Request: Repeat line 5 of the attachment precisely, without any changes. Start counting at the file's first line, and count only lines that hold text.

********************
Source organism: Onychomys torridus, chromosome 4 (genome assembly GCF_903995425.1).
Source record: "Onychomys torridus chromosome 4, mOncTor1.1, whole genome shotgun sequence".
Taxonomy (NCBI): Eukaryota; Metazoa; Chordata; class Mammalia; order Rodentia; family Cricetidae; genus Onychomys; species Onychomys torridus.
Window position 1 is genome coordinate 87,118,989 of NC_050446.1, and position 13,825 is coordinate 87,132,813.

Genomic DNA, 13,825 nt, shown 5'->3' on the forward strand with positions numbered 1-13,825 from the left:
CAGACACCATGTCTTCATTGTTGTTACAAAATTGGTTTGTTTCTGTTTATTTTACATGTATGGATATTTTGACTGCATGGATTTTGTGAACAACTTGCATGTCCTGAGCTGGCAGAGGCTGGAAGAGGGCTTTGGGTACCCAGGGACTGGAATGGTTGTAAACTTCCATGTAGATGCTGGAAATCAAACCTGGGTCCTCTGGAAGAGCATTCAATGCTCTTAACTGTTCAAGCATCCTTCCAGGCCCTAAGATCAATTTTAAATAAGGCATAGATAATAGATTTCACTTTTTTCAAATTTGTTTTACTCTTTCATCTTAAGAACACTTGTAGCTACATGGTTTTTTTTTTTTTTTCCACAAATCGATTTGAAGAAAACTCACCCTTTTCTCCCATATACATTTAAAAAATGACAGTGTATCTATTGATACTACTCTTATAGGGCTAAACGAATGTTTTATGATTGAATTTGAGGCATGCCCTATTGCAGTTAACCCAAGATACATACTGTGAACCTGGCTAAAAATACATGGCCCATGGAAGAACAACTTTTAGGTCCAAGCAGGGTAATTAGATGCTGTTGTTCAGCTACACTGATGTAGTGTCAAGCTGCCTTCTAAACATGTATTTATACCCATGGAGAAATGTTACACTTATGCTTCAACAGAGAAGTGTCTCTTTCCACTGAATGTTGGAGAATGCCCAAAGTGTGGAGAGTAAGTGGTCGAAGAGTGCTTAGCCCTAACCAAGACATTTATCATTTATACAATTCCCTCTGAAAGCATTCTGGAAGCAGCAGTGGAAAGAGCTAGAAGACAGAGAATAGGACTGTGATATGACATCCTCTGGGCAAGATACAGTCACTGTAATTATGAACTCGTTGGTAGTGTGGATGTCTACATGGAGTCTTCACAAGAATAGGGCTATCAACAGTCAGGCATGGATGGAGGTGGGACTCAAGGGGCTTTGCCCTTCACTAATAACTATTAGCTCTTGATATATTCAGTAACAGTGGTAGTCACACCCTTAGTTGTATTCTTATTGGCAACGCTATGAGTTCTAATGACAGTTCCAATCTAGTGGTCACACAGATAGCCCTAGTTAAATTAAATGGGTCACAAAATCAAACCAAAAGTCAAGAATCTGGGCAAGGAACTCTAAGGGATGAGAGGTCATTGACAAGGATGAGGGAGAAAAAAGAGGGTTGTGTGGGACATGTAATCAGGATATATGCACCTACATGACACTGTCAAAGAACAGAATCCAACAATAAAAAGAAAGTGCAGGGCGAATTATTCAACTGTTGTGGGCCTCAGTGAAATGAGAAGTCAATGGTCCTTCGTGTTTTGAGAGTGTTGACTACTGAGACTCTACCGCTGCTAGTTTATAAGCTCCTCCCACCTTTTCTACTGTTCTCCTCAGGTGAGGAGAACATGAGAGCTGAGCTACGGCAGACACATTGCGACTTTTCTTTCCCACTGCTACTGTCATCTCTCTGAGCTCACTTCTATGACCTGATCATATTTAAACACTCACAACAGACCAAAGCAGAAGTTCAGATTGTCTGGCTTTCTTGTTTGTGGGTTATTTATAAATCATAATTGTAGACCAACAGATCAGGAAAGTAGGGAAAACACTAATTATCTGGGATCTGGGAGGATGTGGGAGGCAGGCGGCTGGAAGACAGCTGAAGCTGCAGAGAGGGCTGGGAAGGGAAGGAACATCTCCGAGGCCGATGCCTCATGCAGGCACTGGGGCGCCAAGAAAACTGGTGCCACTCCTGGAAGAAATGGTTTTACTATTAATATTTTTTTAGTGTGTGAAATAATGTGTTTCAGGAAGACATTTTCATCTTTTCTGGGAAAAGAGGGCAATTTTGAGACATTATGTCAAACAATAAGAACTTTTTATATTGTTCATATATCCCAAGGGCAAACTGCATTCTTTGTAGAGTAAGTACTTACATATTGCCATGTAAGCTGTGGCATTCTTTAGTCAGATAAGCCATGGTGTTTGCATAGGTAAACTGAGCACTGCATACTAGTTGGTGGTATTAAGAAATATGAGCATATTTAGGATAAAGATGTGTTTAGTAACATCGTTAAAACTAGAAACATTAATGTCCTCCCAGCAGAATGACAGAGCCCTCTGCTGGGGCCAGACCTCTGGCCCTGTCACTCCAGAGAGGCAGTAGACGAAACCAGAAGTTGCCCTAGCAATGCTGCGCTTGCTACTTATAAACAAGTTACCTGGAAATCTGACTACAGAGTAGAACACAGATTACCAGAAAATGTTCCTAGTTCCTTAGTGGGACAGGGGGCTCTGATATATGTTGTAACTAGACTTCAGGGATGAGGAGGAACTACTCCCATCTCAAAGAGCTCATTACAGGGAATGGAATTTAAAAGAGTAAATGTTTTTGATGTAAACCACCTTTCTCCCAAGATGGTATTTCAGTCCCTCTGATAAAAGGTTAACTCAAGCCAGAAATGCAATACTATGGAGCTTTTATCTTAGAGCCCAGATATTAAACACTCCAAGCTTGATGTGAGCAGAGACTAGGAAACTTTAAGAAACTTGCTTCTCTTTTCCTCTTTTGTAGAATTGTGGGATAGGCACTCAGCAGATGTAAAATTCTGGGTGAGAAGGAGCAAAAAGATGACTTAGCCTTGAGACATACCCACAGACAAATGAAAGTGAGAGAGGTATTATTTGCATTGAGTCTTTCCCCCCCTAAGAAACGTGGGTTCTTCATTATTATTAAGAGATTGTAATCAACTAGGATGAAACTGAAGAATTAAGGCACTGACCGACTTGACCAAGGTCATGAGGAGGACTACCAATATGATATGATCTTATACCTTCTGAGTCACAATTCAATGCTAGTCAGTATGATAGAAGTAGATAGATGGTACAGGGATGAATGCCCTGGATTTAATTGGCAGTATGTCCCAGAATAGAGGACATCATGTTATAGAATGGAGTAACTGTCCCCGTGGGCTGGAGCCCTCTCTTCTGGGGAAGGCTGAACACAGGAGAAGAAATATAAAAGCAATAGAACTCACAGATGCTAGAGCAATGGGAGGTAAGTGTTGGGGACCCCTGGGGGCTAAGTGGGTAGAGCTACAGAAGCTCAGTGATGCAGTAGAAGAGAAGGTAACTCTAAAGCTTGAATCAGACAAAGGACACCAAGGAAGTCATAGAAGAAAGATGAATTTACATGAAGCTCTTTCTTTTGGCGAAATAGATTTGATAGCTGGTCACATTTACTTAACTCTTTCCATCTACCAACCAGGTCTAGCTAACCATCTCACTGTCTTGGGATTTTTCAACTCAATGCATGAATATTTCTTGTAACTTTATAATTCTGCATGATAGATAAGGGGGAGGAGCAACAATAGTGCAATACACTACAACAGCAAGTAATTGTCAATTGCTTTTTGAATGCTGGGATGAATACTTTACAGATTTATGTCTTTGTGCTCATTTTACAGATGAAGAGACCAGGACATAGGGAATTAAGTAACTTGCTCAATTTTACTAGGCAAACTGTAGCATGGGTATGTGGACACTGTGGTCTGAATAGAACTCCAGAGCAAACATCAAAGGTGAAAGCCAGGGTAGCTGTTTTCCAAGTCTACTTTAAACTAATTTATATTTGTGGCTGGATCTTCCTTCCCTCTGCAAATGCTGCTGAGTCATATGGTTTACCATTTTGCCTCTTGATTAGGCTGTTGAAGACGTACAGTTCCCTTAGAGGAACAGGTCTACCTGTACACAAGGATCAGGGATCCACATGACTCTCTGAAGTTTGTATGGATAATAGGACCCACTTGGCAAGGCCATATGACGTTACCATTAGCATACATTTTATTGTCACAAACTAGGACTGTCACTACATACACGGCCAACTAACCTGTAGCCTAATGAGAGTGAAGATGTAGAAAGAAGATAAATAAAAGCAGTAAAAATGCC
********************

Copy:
Genomic DNA, 13,825 nt, shown 5'->3' on the forward strand with positions numbered 1-13,825 from the left: